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Why the Reds turn Green
October 13, 2005
What kind of a future does the mainstream Left (not the Naxalites) envisage for India?
Their long-term vision may be about a dictatorship of the proletariat. But, for the present, they seem to be opting for measures focussing on the countryside which have played a part in sustaining their base of support.
A hint of this approach can be discerned in the ruckus created in their solitary political bastion in the country -- West Bengal -- against the setting up of an industrial estate by an Indonesian multinational company.
Although the state's pro-reforms chief minister, Buddhadev Bhattacharjee, is trying to sell this project, it has run into strong opposition from sections of his own party, the CPI-M, and from its allies -- the CPI, the Revolutionary Socialist Party and the Forward Bloc.
Their objection is that the industrial establishment will rob the peasants of fertile land. Although the few pro-reforms elements in the CPI-M have sarcastically said that industries cannot be built in the air, their opponents are not listening.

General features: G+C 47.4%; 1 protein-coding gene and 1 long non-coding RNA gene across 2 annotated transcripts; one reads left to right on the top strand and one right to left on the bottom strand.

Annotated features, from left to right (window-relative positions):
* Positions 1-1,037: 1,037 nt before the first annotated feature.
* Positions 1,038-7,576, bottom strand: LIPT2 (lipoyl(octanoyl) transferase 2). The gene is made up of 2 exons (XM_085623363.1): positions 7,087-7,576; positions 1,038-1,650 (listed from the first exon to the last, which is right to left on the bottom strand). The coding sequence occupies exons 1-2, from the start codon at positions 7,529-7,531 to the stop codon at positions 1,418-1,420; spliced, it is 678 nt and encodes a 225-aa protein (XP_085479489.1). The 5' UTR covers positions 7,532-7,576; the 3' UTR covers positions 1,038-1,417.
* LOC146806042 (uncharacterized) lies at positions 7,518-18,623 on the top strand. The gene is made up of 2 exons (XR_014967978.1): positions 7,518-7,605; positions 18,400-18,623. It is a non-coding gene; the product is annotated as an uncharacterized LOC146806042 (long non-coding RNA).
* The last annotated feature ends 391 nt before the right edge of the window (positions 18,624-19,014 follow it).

Instead, they are insisting that instead of inviting a foreign multinational, emphasis should be placed on developing the state's 'traditional' industries -- jute, tea and engineering.
Nothing is being said, of course, about how these industries were destroyed in the first place by the Left parties from the time they assumed power in the Sixties and Seventies through their violent trade union tactics.